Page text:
Jupiter orbiting a mere 0.04 AU from the Sun, heating quickly under the intense stellar energy it receives at this distance.

It’s Getting Hot in Here…

One of the many important astrophysical processes that Universe Sandbox simulates is the changing temperature of an object as it is warmed by nearby stars and other sources of heat. Thanks to our new Surface Grids feature, introduced in Update 24, Universe Sandbox can now simulate the heating of each point on an object’s surface, to create a 2D map of a planet or moon’s surface temperature.

In addition to the Surface Grids simulation in Update 24, we also added new properties and tools related to heat and temperature in Update 25, so we wanted to take this opportunity to explain what makes planets get so hot (or cold!), and how you can use Universe Sandbox to explore the flow of energy through your objects.

 

Go with the Flow: Energy Flow and Temperature

So what makes the temperature of an object change? It all comes down to energy. An object like a planet or moon is continuously absorbing energy from its surroundings (like the heat from nearby stars) and radiating energy out into space. If the object is absorbing more energy than it is radiating away, that extra energy is used to raise the temperature of the object. On the other hand, if the object is radiating more energy than it’s receiving, that lost energy causes the object’s temperature to drop.

Universe Sandbox simulates the temperature of an object based on the flow of energy into and out of the object. You can see the data related to this “Energy Flow” in the Surface tab in the object’s properties panel. The first two properties, Energy Absorption Rate and Energy Radiation Rate, show the speed at which the object is gaining and losing energy. The Heating Rate tells you how fast the object’s surface temperature is expected to change based on this energy flow. If the object is absorbing more energy than it’s radiating, the Heating Rate will be positive, and the object will heat up. If it’s radiating more energy than it’s absorbing, the Heating rate will be negative, and the object will cool down.

Try experimenting with properties like the object’s Average Albedo or Surface Heat Capacity to see how they affect the energy flow rates and surface temperature (or check out our Energy Flow guide in Home > Guides > Tutorials > 14 – Energy and Heating).

The Earth in the Solar System, with the Energy Flow section displayed in its properties panel.

 

Heat Wave: Sources of Heat Energy

What are these sources of energy that can heat an object in Universe Sandbox? Energy from stars is the major source of heat in most simulations. These heat sources are directional: they only heat the part of the object’s surface facing the star. Heating from supernova explosions is also directional, not to mention extremely powerful.

The Earth, heated by a recently exploded Sun. The directional heating from the supernova causes the side of the Earth facing the supernova to receive all the heat energy. Eventually, the Earth absorbs too much energy, too fast, and it is vaporized away.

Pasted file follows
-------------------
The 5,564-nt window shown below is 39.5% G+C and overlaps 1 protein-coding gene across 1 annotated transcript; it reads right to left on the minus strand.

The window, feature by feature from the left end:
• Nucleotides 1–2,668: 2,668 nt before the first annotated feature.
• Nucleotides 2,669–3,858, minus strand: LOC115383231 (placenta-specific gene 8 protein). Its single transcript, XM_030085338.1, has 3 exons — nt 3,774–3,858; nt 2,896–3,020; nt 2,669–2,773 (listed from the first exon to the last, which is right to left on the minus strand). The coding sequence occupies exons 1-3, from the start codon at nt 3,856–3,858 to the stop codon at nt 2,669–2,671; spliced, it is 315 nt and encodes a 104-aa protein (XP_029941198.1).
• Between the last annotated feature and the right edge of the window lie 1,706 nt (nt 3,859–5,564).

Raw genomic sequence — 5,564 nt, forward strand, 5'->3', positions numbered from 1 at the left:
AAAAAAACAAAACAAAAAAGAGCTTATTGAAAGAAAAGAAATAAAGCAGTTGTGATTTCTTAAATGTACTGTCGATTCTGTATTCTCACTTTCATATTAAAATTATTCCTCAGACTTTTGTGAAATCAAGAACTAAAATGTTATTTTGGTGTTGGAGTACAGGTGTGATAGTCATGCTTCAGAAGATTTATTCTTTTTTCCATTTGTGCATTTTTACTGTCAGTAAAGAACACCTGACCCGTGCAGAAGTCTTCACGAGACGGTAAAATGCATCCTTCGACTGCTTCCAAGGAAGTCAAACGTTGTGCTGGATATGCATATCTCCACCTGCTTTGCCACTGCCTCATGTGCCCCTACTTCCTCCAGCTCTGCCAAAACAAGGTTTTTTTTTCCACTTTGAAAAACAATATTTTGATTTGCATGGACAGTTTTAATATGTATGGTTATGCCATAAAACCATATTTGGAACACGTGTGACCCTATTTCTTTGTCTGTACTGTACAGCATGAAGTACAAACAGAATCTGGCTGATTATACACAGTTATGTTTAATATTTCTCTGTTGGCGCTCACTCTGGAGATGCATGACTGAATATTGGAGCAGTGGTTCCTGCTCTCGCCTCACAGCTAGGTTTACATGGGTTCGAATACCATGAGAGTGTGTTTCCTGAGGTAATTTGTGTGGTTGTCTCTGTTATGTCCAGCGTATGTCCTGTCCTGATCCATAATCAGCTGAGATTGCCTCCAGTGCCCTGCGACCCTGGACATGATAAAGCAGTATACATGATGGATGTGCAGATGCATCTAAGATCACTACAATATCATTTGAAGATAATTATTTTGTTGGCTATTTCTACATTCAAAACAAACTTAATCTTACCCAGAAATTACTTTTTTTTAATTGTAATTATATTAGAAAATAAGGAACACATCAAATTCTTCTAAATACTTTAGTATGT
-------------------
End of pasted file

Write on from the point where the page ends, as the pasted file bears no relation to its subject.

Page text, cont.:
Other sources of heat come from all directions at once, or from inside the object, so the heat energy is evenly distributed over the object’s surface. For example, objects with atmospheres are heated by energy that the atmosphere radiates back down towards the surface. (This is the mechanism that causes the greenhouse effect leading to the climate crisis here on real-life Earth.)

All these contributions to the heating of an object are listed in the Energy Flow section, and can be seen by expanding the Energy Absorption Rate property (by selecting the list icon on the right side of the property).

 

Temperature Simulation in Two Dimensions

The properties in the Energy Flow section are used to estimate the change in the object’s Average Surface Temperature, a single value that represents the temperature of the object as a whole. The Surface Grids feature also allows us to simulate this energy flow and heating process at every point on an object’s surface. You can see the object’s 2D temperature map at the top of the Surface tab. Hovering over a pixel on the map will display the temperature at that point.

This temperature map is especially useful for seeing the effects of directional heating. For example, selecting Tidally Lock in an object’s Motion tab will change the object’s rotation period such that one side of the object always faces its star and the other always faces away from the star. If we tidally lock the Earth, the hemisphere facing away from the Sun will get so cold that the ocean freezes over, while the side facing the Sun gets uncomfortably warm. Even though the Earth as a whole is receiving the same amount of energy from the Sun, the conditions on the surface, simulated by Surface Grids, have changed a lot!

 

This blog post is the first in our new series of ScienceLog articles, intended to share the science behind some of Universe Sandbox’s most interesting features. If you would love to learn about the real-life science powering our simulator, please stay tuned and let us know what you would like to read about next.

To join our community discussions, please join us on our Steam Forum and our official Discord community.

 

A tidally-locked Earth, spinning so slowly that one side always faces the Sun and the other always faces away. The “night” side gets so cold that it freezes over, while the “day” side continues to heat in the constant, direct sunlight.